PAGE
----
This project was started in August 2017 with a projected released date of Christmas that year. As McVeigh writes in the introduction of the March 2018 release, “So only 3 months late, I’m taking that as a win.” I got through the thirty-five stories assigned to me to in less than a month though I probably was the last one to send them in my ratings. My email to McVeigh went like this, “I hope this isn't too late, Bouchercon knocked me for a loop. I don't know if I was in a bad mood reading these or what.” Oh, I must have been in a pissy mood. We were told to assign values from one to six, one being awful, six being great. Of the 35 stories I was assigned to read, I gave over twenty stories a rating of 1 or 2. Only four stories got the highest rating of 6.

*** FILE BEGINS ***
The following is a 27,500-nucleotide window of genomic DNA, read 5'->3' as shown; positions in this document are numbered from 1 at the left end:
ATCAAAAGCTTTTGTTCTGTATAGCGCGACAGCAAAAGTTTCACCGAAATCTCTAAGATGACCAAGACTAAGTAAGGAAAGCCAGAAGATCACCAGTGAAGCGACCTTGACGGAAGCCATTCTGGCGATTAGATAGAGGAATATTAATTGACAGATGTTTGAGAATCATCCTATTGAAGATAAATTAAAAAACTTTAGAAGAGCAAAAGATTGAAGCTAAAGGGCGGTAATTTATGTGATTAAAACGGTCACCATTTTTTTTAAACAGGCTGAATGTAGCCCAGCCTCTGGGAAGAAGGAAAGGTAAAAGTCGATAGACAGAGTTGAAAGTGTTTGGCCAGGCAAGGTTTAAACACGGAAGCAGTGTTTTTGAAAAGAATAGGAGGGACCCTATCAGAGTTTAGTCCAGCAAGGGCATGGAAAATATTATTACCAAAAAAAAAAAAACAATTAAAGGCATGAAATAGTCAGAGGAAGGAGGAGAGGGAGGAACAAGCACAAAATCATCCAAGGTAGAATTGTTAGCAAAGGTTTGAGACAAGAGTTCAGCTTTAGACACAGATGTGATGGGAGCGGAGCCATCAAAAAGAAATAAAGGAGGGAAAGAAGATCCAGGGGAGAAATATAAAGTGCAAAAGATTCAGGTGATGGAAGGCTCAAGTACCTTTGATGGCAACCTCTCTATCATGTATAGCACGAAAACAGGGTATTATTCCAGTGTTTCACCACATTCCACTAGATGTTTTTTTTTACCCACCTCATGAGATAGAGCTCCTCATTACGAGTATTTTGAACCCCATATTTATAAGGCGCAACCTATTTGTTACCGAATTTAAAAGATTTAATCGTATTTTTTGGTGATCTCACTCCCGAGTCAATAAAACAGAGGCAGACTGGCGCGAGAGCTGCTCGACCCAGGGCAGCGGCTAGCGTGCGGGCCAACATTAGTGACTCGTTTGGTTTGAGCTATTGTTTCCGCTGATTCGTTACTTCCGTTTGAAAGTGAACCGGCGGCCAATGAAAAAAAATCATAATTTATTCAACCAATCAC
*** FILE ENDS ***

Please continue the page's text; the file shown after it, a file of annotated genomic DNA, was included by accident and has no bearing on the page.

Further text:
Two stories, I didn’t like made it into the book. Three of the four stories I gave the highest rating were published: “The Icing On The Cake” by Russell Day, “Justin’s Room” by Jen Delozier, and “Washed Up” by Paul Gadsby.

The second round took a lot more time. Thirty-five stories again. This time the rating system was 1 through 10; 1 being horrible, 10 being the opposite of horrible. For better or worse, I only gave ratings to the best stories I thought should be included. I didn’t rate the other stories which was kind of a bitch move by me. Apologies, Chris. Of the 11 I recommended, only 5 made it into the book.

Chris McVeigh should get all the kudos for giving up control of the book and putting into our hands. The anthology writers include S.E. Bailey, Sarah M. Chen, Patsy Collins, Russell Day, Jen Delozier, Paul Gadsby, Joe Guglielmelli, Chris Hyatt, Scott Miles, John Scheck, John Schreier, Alex Shaw, Jeff C. Stevenson, Marc Sorondo, and Glenda Young.